Gatundu, Kenya: The National Alliance (TNA) candidate in the Gatundu South by-election seems headed to Parliament after his main challenger pulled out of the race on Friday.
Mr Kiarie Kamere, who was vying on the New Democrats party ticket against TNA’s Moses Kuria, withdrew his candidature to the disappointment of many of his supporters.
Speaking to the press at a Nairobi hotel, Kamere said he had taken the decision after wide consultations with his family, supporters and his campaign team.
However, his allies confirmed President Uhuru Kenyatta met him on Friday and prevailed upon him to quit the race.
But Kamere maintained he pulled out of the August 7 by-election for the sake of unity among Gatundu people, adding he did not wish to be the cause, or in any way be associated with political divisions in President Uhuru Kenyatta’s backyard.
“Political contests can be at times acrimonious and can cause rifts and I do not want to be part of that for the sake of Gatundu South residents, “Kamere said. His withdrawal was good news to TNA.
“I know many of my friends and supporters will be disappointed but it is important to step away from the tree in front of you, to behold the forest,” Kamere said.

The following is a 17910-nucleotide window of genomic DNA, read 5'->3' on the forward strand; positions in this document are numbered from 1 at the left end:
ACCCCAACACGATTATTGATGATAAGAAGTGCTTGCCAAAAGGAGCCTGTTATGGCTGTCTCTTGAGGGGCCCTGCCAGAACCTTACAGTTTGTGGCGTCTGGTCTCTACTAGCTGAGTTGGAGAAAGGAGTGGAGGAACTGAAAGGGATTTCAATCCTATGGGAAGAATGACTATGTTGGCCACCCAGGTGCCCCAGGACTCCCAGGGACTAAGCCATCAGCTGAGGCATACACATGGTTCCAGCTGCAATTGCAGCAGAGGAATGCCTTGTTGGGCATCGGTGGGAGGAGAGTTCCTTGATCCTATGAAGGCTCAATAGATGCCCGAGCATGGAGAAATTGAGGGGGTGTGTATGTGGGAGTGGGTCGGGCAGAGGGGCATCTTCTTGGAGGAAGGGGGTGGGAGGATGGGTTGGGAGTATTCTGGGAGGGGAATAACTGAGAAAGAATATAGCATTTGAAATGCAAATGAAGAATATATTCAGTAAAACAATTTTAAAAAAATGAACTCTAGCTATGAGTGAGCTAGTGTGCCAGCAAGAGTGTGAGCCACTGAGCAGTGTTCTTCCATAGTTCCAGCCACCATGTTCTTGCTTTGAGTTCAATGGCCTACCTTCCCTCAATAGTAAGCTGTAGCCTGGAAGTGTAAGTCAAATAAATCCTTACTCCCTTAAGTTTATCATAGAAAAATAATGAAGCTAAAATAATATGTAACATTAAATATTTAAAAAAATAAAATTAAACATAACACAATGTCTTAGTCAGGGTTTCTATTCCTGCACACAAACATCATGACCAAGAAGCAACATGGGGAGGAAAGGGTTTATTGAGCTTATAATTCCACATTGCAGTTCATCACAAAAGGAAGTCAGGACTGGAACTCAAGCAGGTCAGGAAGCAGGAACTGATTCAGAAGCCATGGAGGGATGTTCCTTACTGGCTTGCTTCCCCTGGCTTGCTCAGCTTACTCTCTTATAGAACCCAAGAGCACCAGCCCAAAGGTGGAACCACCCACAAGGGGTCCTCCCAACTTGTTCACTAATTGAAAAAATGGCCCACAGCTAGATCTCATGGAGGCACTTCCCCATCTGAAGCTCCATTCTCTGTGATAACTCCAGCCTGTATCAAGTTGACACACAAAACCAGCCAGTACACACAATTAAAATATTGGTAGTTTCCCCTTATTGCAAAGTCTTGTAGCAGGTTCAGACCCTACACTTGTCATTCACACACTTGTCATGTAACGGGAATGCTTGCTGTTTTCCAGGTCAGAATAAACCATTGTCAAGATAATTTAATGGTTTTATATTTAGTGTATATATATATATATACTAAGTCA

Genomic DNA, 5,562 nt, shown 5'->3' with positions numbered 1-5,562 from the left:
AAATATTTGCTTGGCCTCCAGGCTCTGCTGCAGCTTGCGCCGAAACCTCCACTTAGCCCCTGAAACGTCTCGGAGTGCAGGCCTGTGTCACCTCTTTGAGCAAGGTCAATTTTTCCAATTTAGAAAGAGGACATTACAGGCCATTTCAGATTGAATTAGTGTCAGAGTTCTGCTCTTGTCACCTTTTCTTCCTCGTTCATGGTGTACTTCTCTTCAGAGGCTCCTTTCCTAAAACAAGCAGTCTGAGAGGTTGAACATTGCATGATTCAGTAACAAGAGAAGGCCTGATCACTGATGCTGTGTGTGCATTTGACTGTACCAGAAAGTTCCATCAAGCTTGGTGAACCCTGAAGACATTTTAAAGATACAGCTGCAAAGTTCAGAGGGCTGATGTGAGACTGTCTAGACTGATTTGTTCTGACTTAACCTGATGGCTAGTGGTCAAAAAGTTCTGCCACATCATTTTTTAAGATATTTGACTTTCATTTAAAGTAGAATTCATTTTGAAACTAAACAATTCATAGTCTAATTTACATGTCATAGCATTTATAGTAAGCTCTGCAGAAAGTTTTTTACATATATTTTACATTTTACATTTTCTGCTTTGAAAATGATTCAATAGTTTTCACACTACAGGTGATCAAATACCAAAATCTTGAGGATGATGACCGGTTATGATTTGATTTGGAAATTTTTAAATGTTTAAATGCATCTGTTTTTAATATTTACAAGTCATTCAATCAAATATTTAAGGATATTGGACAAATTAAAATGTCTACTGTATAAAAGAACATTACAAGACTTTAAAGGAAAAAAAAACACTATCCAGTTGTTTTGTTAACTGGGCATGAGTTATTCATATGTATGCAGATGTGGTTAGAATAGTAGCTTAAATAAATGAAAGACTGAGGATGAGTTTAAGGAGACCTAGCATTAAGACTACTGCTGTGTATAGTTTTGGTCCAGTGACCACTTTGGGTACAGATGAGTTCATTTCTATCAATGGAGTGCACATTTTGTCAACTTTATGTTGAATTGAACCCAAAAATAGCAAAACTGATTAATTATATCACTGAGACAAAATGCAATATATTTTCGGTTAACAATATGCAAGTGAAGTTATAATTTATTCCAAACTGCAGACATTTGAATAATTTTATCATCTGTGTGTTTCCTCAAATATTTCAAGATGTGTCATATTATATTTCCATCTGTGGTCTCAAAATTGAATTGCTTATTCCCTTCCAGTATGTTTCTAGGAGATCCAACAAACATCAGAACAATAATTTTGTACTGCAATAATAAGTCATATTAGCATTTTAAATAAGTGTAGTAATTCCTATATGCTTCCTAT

This was Kamere’s second time unlucky in his quest to capture the seat. He finished second in last year’s election after the late Joseph Ngugi clinched the seat.
State House link
At the weekend, however, details emerged on how State operatives worked tirelessly to have Kamere step down in favour of Kuria.
One of Kamere aide disclosed to The Standard on Sunday how State operatives went for Mr Kamere at his brother’s home at 5am and drove him to State House for a meeting with Uhuru.
“Mr Kamere and a few of his family members went to State House but did not get the President. We were taken to his home where we met him,” the aide said.
The aide said it was Uhuru who prevailed upon Kamere to sacrifice and pull out of the race in favour of the TNA candidate.
The President reportedly acknowledged Kamere was a strong candidate but pleaded with him to consider the implications of his win to the national politics.
He is reported to have told Kamere that through his win, the Opposition would get an opportunity to enhance their political agenda.
“He said if the by-election was in for example Githunguri or any other constituency in the area, he would not have intervened,” said the aide.
Kamere, the source said, was promised a Government job and other benefits. But the New Democrats candidate denied accepting to bow out of the race after it was agreed he would be refunded the money he had spent on campaigns.
“There is no truth in that. I decided to pull out of the race out of my own will and with no conditions attached,” Kamere said.
Kuria also dismissed the claims, saying Kamere stepped down for the sake of the unity of the Gatundu South people. The contest for the Gatundu South parliamentary seat had shaped into a two-horse race.
Both candidates were initially vying on TNA ticket but Kamere ditched the party for the New Democrats after he felt cheated in the controversial party primaries on June 23.